Showing 61-70 of 71 results


    Ligeti revisited

    Life, Ung-Aang Talay, Published on 08/05/2012

    » Gyorgy Ligeti was displeased when Stanley Kubrick used some of his music on the soundtrack of his 1967 sci-fi classic, 2001, A Space Odyssey. The movie and the soundtrack album that was issued at the time of the film's release, which contained excerpts from pieces by Ligeti, were both big hits and Ligeti achieved a popularity and, most likely, a bank-account boost of the kind few avant-garde composers can dream of. But on the other hand it is true that, whatever the composer's actual intentions may have been, no one who has seen the film will be able to hear Ligeti's Atmospheres without thinking of the film's hallucinatory imagining of the surface of Jupiter, or his Lux Aeterna without memories surfacing of Kubrick's lunar shuttle skimming over craters and peaks.


    Duo revel in dreamlike freedom

    Life, Ung-Aang Talay, Published on 05/06/2012

    » One of the most striking things about this programme of short, largely improvised pieces by violinist Hilary Hahn and German composer-pianist Volker Bertelmann (who performs under the name Hauschka) is the strength of the creative rapport between the two musicians.


    Serious about noodles

    Life, Ung-Aang Talay, Published on 01/06/2012

    » The sensibilities of the committed noodle connoisseur are very finely calibrated.


    Bartok and other download delights

    Life, Ung-Aang Talay, Published on 10/04/2012

    » Anyone who has tried to shop for classical discs recently here in Bangkok is aware of the toll that downloading has taken on the CD industry. But even with many CD and DVD companies going into defensive mode and encoding their discs in SACD or other multichannel formats that cannot, as far as I know, be easily accessed in download form, nothing is going to reverse this trend any time soon.


    Know the score

    Life, Ung-Aang Talay, Published on 28/02/2012

    » For whatever irrational reason, classical music listeners often think of film scores as a somewhat suspect genre. Discs of movie music won't be prominent in their collections. This prejudice doesn't hold true for movie music written by major composers _ people familiar with Prokofiev's scores for Alexander Nevsky or Lieutenant Kije must greatly outnumber those who have seen the films _ but many otherwise alert listeners are often oblivious, consciously, at least, to the artistic accomplishment represented by a good film score.


    Sonorous reinterpreted

    Life, Ung-Aang Talay, Published on 13/03/2012

    » Sir Colin Davis' new, live recording of The Planets makes its mark right away with the very fast, mean and lean approach he chooses for "Mars, the Bringer of War". Has any other conductor pushed the piece this hard since Steinberg recorded it with the Boston Symphony for DG back in the early 1970s, and took a lot of critical heat as a result?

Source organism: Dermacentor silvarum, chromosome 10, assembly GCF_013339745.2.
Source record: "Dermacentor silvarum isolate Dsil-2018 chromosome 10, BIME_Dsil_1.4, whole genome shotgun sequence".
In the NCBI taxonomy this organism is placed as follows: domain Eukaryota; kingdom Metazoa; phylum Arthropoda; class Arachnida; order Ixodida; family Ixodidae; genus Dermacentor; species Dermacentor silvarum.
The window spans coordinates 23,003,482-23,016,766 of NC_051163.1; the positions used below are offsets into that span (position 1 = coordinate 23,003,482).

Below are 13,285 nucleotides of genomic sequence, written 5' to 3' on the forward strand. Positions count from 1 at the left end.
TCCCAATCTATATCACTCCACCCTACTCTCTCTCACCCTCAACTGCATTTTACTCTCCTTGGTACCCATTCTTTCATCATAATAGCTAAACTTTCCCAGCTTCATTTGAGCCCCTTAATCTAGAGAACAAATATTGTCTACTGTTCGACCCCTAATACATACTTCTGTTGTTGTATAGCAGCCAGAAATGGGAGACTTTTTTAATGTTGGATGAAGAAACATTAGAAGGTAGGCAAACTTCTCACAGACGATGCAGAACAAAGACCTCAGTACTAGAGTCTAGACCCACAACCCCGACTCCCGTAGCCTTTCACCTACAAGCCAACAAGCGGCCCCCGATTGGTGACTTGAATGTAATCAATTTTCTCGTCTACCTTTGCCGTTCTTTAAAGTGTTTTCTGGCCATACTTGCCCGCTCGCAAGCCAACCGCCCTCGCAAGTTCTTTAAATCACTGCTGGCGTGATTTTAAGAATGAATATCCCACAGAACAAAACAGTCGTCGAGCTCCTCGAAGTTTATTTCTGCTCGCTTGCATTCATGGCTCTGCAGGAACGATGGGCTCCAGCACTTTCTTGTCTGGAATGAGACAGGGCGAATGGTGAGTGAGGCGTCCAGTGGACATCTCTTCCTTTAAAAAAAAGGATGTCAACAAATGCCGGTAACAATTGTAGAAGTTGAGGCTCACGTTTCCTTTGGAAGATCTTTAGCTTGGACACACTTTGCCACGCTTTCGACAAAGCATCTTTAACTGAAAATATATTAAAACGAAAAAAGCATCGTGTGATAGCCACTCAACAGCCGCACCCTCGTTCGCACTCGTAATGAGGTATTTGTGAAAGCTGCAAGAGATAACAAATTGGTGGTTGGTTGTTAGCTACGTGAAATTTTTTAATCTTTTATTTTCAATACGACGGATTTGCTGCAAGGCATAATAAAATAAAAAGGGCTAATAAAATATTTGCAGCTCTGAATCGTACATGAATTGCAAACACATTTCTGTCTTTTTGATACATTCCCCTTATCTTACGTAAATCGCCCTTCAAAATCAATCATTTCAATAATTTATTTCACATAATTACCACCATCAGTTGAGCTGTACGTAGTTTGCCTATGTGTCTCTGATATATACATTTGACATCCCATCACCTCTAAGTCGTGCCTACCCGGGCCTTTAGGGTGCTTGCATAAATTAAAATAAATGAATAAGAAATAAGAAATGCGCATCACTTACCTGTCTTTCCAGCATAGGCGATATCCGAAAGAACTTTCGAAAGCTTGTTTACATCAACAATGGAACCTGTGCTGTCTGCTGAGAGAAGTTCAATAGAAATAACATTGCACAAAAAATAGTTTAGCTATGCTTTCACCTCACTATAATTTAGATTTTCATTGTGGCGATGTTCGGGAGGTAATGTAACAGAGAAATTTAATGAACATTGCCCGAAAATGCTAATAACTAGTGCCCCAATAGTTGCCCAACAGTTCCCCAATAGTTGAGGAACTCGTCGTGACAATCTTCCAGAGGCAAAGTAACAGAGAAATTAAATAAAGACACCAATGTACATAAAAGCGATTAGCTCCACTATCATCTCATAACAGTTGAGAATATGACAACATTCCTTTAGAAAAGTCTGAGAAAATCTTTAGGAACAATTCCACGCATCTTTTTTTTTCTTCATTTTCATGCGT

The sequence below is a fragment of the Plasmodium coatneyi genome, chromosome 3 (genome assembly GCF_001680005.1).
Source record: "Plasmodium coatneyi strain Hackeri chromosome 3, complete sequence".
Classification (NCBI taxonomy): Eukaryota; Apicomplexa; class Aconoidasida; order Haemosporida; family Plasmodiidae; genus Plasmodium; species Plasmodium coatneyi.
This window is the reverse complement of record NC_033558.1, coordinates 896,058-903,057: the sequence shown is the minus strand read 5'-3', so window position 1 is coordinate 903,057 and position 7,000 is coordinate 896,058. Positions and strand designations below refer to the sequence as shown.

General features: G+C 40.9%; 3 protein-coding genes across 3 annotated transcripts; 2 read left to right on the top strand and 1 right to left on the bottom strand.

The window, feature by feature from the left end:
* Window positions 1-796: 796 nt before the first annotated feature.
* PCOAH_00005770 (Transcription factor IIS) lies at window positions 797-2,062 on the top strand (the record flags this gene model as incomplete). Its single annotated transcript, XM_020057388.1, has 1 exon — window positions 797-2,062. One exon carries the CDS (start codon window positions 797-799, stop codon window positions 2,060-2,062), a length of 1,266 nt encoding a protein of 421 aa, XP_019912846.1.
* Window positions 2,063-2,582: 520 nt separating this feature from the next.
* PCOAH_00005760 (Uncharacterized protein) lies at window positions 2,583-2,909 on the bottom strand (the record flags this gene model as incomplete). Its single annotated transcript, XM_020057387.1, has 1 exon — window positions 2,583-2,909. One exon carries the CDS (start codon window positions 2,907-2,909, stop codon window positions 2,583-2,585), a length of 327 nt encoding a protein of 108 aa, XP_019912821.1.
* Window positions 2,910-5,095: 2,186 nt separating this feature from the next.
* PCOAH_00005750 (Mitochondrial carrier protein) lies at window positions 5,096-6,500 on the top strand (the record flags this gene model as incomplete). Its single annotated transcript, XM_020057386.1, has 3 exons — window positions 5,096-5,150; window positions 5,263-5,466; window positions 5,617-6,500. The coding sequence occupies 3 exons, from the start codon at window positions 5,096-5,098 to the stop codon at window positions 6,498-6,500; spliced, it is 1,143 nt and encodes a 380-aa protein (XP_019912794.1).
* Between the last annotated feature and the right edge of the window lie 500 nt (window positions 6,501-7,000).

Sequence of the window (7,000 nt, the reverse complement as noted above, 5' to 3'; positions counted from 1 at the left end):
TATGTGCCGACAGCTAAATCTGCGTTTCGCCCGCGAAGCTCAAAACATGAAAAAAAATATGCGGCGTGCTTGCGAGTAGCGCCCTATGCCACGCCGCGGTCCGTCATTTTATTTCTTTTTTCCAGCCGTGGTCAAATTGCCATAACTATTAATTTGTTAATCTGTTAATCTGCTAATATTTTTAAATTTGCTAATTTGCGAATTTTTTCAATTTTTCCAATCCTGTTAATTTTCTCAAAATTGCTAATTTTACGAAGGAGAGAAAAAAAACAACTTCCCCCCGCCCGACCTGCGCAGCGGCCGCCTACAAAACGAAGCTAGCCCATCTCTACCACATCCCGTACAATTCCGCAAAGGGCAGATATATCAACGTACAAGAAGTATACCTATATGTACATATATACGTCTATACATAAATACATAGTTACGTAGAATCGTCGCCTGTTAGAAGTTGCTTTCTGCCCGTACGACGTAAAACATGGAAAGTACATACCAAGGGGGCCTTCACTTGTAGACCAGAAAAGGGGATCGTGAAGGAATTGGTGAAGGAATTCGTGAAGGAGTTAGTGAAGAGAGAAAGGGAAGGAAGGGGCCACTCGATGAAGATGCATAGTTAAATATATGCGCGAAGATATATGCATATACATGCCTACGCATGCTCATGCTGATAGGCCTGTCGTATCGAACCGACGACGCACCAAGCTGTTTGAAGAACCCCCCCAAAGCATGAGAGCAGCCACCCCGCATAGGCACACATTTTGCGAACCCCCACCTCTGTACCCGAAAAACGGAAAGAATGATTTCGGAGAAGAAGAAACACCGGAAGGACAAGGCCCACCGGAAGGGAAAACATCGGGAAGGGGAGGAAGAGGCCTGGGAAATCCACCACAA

A vant-garde showcase

    Life, Ung-Aang Talay, Published on 27/03/2012

    » Every year since 1921, listeners interested in the directions that contemporary music is taking have descended upon the southwest German town of Donaueschingen to catch up with the latest at the Donaueschinger Musiktage, the oldest modern music festival in the world. Most of the world's leading modernist composers have had a work premiered or performed there, and in recent years there have been commercial recordings to allow listeners who can't attend the festival to get an earful of the latest.


    Another version the three Bs

    Life, Ung-Aang Talay, Published on 24/01/2012

    » In a note accompanying this recording, conductor Alan Gilbert refers to the programme as "our version of The Three Bs" _ with Berg replacing Beethoven _ and describes it as a "serious" and "sad". It spans three centuries and encompasses music dissimilar enough in style to make it challenging to the audience, whose ears will have to do quite a lot of style-sensitivity gear-changing.


    A Baroque favourite

    Life, Ung-Aang Talay, Published on 07/02/2012

    » J.S. Bach's six Brandenburgs are right up there with Vivaldi's The Four Seasons as some of the most popular works in the Baroque repertoire, but they are so musically rich that most listeners never tire of them. If you collect recordings of music by Bach, you probably have at least one set of Brandenburgs already, but this new release, in sparkling Blu-ray audio, is worth considering even if you already own several.


    Indulging a personal vision

    Life, Ung-Aang Talay, Published on 06/01/2012

    » Like almost all of Terrence Malick's earlier films, The Tree of Life, the latest, most personal, and most extreme of them, has divided critics and audiences. One of the most frequent charges made against it by its detractors has been that it is "self-indulgent".

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